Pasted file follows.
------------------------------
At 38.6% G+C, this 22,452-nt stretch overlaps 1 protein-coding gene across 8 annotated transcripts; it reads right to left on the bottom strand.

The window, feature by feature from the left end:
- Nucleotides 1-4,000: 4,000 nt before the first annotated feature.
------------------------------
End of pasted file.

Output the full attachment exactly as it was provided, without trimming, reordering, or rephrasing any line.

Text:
At 38.6% G+C, this 22,452-nt stretch overlaps 1 protein-coding gene across 8 annotated transcripts; it reads right to left on the bottom strand.

The window, feature by feature from the left end:
- Nucleotides 1-4,000: 4,000 nt before the first annotated feature.